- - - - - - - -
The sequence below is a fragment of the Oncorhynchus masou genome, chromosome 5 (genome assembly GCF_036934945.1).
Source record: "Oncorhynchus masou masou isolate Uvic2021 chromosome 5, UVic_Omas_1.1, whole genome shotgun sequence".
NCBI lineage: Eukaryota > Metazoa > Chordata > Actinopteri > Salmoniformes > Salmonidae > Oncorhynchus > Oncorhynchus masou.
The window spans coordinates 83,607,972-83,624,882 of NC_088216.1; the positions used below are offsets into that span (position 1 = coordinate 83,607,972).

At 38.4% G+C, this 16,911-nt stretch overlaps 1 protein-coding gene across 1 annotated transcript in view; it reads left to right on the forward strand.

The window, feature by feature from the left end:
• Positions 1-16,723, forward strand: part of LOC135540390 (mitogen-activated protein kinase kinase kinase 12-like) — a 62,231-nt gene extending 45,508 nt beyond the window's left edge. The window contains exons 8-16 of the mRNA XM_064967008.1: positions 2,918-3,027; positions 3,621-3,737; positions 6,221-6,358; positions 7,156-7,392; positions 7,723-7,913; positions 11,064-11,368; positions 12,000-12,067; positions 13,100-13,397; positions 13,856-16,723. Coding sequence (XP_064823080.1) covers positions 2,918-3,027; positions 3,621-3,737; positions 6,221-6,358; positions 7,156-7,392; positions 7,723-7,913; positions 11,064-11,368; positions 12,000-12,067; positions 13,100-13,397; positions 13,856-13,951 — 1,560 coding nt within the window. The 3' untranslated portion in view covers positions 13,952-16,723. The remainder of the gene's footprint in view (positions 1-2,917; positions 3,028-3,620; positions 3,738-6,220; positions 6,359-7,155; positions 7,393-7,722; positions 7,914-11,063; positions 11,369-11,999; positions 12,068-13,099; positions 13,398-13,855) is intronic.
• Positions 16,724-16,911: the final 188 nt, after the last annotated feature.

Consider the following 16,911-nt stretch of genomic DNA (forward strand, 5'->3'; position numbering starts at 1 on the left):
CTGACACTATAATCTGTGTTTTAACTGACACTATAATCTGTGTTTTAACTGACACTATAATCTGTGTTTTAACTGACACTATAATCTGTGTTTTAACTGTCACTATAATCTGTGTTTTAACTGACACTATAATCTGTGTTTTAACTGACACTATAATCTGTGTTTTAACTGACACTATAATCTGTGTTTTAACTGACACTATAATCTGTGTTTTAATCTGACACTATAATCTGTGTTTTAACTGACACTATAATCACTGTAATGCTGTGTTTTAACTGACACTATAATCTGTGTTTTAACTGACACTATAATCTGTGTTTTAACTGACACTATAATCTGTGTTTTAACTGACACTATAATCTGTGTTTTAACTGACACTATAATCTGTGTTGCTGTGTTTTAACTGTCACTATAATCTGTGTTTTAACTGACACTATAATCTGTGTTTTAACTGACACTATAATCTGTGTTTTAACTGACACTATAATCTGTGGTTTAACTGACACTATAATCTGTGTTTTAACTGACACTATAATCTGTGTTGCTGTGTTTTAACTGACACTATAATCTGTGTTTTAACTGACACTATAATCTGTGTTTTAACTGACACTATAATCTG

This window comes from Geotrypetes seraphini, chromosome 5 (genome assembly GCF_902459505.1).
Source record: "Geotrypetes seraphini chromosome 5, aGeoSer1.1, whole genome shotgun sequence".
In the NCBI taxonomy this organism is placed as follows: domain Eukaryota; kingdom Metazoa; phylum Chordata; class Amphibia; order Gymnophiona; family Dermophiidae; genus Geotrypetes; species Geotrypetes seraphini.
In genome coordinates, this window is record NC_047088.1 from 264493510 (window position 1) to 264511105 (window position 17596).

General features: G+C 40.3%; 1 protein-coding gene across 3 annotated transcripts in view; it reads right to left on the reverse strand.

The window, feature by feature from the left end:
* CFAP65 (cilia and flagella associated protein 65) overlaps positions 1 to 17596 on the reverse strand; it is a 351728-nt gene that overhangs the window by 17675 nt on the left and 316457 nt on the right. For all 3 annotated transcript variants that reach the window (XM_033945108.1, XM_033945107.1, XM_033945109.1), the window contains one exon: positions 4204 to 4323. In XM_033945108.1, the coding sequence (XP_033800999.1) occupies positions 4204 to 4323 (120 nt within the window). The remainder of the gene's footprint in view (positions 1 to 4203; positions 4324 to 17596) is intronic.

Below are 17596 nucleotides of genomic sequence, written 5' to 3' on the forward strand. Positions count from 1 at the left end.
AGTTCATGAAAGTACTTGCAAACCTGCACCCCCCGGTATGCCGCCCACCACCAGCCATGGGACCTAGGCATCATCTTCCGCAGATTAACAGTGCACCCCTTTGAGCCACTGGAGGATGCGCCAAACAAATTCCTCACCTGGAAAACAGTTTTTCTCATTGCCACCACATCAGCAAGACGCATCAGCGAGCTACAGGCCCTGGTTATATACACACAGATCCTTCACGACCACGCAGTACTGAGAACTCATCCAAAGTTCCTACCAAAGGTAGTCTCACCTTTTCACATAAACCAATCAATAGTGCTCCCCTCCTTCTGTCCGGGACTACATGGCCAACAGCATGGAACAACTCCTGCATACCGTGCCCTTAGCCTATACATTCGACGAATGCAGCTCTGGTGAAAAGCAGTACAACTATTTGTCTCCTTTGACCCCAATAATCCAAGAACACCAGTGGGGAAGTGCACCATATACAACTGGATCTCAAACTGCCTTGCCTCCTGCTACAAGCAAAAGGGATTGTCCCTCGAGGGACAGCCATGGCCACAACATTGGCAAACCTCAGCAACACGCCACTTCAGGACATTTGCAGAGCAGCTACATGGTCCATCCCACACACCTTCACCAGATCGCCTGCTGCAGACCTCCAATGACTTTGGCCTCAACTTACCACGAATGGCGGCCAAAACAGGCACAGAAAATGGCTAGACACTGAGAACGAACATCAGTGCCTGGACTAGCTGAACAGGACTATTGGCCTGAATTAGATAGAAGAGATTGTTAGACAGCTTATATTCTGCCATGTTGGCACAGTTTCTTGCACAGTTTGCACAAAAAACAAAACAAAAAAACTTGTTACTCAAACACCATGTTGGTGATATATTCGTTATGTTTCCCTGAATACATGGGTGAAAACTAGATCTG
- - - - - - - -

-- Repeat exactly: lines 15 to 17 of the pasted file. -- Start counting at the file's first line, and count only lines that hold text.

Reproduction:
General features: G+C 40.3%; 1 protein-coding gene across 3 annotated transcripts in view; it reads right to left on the reverse strand.

The window, feature by feature from the left end:
* CFAP65 (cilia and flagella associated protein 65) overlaps positions 1 to 17596 on the reverse strand; it is a 351728-nt gene that overhangs the window by 17675 nt on the left and 316457 nt on the right. For all 3 annotated transcript variants that reach the window (XM_033945108.1, XM_033945107.1, XM_033945109.1), the window contains one exon: positions 4204 to 4323. In XM_033945108.1, the coding sequence (XP_033800999.1) occupies positions 4204 to 4323 (120 nt within the window). The remainder of the gene's footprint in view (positions 1 to 4203; positions 4324 to 17596) is intronic.